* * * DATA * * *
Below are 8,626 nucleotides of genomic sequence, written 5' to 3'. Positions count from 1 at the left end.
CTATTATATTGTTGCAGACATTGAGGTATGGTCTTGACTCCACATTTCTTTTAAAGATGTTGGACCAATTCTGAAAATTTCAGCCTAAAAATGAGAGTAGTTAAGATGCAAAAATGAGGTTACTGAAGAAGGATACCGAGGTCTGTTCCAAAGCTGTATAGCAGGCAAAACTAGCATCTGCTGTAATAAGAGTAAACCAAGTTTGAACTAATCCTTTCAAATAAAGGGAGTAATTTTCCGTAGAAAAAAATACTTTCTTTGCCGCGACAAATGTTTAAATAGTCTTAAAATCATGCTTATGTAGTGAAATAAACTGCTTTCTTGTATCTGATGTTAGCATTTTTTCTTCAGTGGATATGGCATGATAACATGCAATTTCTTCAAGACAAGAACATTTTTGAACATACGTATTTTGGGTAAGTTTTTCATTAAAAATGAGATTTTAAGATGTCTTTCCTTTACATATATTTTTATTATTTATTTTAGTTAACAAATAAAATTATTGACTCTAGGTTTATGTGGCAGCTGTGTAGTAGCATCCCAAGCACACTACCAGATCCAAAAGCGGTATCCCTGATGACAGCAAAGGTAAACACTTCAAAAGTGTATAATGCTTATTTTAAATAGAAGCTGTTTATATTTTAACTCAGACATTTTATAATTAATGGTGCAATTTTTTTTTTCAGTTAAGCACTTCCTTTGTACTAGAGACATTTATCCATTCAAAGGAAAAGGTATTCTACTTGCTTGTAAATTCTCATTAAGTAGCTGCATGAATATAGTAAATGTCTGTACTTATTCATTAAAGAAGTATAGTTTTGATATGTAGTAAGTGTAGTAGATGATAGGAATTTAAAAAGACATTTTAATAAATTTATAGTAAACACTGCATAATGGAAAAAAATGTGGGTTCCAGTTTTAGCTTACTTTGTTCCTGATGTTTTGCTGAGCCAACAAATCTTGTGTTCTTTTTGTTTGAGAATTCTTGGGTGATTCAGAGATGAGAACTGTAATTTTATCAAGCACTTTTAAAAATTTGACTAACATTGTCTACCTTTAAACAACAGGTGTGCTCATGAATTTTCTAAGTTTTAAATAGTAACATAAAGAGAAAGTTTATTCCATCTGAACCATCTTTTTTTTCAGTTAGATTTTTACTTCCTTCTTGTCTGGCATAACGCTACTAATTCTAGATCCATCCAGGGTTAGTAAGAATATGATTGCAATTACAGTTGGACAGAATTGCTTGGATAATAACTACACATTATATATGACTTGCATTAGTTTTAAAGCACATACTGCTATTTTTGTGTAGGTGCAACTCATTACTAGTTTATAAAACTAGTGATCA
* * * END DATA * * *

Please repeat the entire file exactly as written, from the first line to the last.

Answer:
Below are 8,626 nucleotides of genomic sequence, written 5' to 3'. Positions count from 1 at the left end.
CTATTATATTGTTGCAGACATTGAGGTATGGTCTTGACTCCACATTTCTTTTAAAGATGTTGGACCAATTCTGAAAATTTCAGCCTAAAAATGAGAGTAGTTAAGATGCAAAAATGAGGTTACTGAAGAAGGATACCGAGGTCTGTTCCAAAGCTGTATAGCAGGCAAAACTAGCATCTGCTGTAATAAGAGTAAACCAAGTTTGAACTAATCCTTTCAAATAAAGGGAGTAATTTTCCGTAGAAAAAAATACTTTCTTTGCCGCGACAAATGTTTAAATAGTCTTAAAATCATGCTTATGTAGTGAAATAAACTGCTTTCTTGTATCTGATGTTAGCATTTTTTCTTCAGTGGATATGGCATGATAACATGCAATTTCTTCAAGACAAGAACATTTTTGAACATACGTATTTTGGGTAAGTTTTTCATTAAAAATGAGATTTTAAGATGTCTTTCCTTTACATATATTTTTATTATTTATTTTAGTTAACAAATAAAATTATTGACTCTAGGTTTATGTGGCAGCTGTGTAGTAGCATCCCAAGCACACTACCAGATCCAAAAGCGGTATCCCTGATGACAGCAAAGGTAAACACTTCAAAAGTGTATAATGCTTATTTTAAATAGAAGCTGTTTATATTTTAACTCAGACATTTTATAATTAATGGTGCAATTTTTTTTTTCAGTTAAGCACTTCCTTTGTACTAGAGACATTTATCCATTCAAAGGAAAAGGTATTCTACTTGCTTGTAAATTCTCATTAAGTAGCTGCATGAATATAGTAAATGTCTGTACTTATTCATTAAAGAAGTATAGTTTTGATATGTAGTAAGTGTAGTAGATGATAGGAATTTAAAAAGACATTTTAATAAATTTATAGTAAACACTGCATAATGGAAAAAAATGTGGGTTCCAGTTTTAGCTTACTTTGTTCCTGATGTTTTGCTGAGCCAACAAATCTTGTGTTCTTTTTGTTTGAGAATTCTTGGGTGATTCAGAGATGAGAACTGTAATTTTATCAAGCACTTTTAAAAATTTGACTAACATTGTCTACCTTTAAACAACAGGTGTGCTCATGAATTTTCTAAGTTTTAAATAGTAACATAAAGAGAAAGTTTATTCCATCTGAACCATCTTTTTTTTCAGTTAGATTTTTACTTCCTTCTTGTCTGGCATAACGCTACTAATTCTAGATCCATCCAGGGTTAGTAAGAATATGATTGCAATTACAGTTGGACAGAATTGCTTGGATAATAACTACACATTATATATGACTTGCATTAGTTTTAAAGCACATACTGCTATTTTTGTGTAGGTGCAACTCATTACTAGTTTATAAAACTAGTGATCA